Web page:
Revealed: The tip-off to Rio police that toppled Pat Hickey
Published 20/08/2016 | 02:30
Police in Brazil began their investigation into Pat Hickey following a "tip-off" from soccer legend Romario four years ago.
They began to probe the alleged fraud after the World Cup winner spoke in the Brazilian parliament.
And Romario raised concerns on his personal website regarding the contract for ticket sales for Ireland for the London Olympic Games in 2012.
This week, Olympic Council of Ireland (OCI) President Pat Hickey was arrested by Brazilian police. Romario wrote on social media: "And the ticket mafia gets caught! Well, four years ago I had already told the Government."
Mr Hickey, who denies any wrongdoing, is currently being held in Brazil's largest prison complex. Ricardo Barboza de Souza, head of the Civil Police Fraud Unit in Rio de Janeiro, explained that Romario, the talented striker turned national politician, played a key role in the investigation.
He said: "Romario, who is a former footballer, is now an important politician here... He tipped us off in 2012. He already denounced Pat (Hickey) and said there is something going on here.
"That was a very big factor. In the parliament he made it public. He said it in front of everyone about Pat Hickey."
Commissioner Barboza explained that their investigation is currently focusing on email contact between Mr Hickey and Marcus Evans, the owner of THG sports and Ipswich Town Football Club.
Authorities in Brazil say the OCI nominated THG last year to act as its authorised ticket reseller (ATR) for the Rio Olympics. THG was previously official reseller for the OCI at the London Games in 2012 and the Winter Olympics in Russia in 2014.
The Rio organisers rejected THG this time. Authorities claim the recently formed Pro10 effectively acted as "a bridge" to get tickets from the OCI to THG.
Two weeks ago police pounced on THG employee Kevin Mallon at a hotel in Rio.
Mr Barboza claims that Mr Mallon hosted a cocktail party for wealthy Brazilians at the Next Hotel in the city where OCI tickets with a face value of R$1,400 (€383) were being sold for up to US$8,000 (€7,070).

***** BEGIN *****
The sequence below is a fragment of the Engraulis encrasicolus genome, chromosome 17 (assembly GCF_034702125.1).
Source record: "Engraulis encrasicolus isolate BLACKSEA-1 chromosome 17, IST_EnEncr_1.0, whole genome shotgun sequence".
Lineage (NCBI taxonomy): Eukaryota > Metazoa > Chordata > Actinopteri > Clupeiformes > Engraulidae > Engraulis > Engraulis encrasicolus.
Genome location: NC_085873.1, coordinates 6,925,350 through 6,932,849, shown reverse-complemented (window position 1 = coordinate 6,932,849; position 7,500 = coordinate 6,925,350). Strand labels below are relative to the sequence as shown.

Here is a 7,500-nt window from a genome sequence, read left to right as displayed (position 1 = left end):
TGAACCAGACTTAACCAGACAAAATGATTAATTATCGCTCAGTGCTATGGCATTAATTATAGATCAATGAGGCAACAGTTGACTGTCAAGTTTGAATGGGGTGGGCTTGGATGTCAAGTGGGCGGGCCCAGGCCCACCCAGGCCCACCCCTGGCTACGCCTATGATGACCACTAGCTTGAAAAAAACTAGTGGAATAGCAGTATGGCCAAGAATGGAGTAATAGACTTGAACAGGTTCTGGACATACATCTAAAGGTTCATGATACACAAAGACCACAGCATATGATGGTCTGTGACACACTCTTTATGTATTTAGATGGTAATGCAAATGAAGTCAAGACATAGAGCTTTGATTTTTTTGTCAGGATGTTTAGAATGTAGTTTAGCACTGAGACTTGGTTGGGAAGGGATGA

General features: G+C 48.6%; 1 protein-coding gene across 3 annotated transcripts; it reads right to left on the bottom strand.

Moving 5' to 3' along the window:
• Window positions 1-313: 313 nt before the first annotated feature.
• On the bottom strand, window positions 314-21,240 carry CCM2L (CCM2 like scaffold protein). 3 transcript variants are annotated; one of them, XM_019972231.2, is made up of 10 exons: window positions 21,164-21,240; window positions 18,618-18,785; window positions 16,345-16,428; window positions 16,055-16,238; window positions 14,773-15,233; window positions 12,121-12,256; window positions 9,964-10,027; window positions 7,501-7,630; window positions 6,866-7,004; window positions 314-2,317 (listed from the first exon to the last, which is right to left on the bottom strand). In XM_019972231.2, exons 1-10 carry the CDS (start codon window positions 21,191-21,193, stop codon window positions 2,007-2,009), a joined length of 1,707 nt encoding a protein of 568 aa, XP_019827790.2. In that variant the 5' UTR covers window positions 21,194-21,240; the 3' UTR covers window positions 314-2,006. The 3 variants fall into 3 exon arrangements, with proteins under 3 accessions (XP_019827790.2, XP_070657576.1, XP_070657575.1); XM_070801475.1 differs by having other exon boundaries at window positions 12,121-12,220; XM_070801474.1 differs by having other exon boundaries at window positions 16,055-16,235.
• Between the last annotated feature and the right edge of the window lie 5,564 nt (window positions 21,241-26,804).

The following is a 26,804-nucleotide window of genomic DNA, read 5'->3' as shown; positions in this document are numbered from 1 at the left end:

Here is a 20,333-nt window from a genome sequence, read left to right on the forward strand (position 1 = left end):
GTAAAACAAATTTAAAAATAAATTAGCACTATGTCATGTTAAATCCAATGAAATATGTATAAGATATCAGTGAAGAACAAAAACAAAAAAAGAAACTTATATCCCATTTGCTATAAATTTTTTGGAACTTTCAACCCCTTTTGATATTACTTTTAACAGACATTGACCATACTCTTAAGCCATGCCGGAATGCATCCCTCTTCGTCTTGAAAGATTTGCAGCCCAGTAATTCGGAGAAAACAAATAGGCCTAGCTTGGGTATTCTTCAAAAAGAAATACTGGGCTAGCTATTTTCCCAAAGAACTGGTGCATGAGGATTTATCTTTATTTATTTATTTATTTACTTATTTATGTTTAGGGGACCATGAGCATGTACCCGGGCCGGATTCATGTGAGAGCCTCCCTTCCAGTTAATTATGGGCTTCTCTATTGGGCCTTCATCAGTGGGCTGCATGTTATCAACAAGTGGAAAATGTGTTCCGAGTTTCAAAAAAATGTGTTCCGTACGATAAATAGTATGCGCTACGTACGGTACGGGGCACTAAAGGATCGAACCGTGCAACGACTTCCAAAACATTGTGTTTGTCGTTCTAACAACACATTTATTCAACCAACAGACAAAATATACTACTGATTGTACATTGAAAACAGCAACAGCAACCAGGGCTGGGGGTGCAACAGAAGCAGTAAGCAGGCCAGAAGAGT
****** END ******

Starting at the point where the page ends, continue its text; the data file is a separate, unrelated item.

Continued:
Mr Barboza claimed they have identified several hundred emails between Pat Hickey and Marcus Evans. "We need to check out these emails a lot more," he said.
"We can't really say or show all of these emails because there is a legal process. But the one thing we can say for sure is that there is a relationship between Marcus Evans and Pat Hickey."
Police are now planning to examine bank accounts. "That part will be more complicated because it involves international bank accounts. We are going to need cooperation from various countries and people outside Brazil."
The OCI said yesterday evening that it would be making no further statement on Pat Hickey. "Mr Hickey is receiving his own legal advice and is entitled to natural justice and due process."
The statement said it regretted that recent events in Brazil have "overshadowed the many great performances of Team Ireland at the Rio Olympic Games".
It said it "will co-operate fully with a State inquiry and it will now appoint an external independent firm to carry out a review."
Pro10 said it had "nothing to hide" and backed calls for a judge-led inquiry into the sale of tickets at the Rio 2016 Olympics.
THG, the authorised ticket reseller for the OCI at the London Olympics in 2012 and the Winter Olympics in 2014, said it "wishes to make clear that it would very much welcome such an inquiry and pledges to provide full co-operation in the strong belief that it can demonstrate that the company has acted lawfully at all times."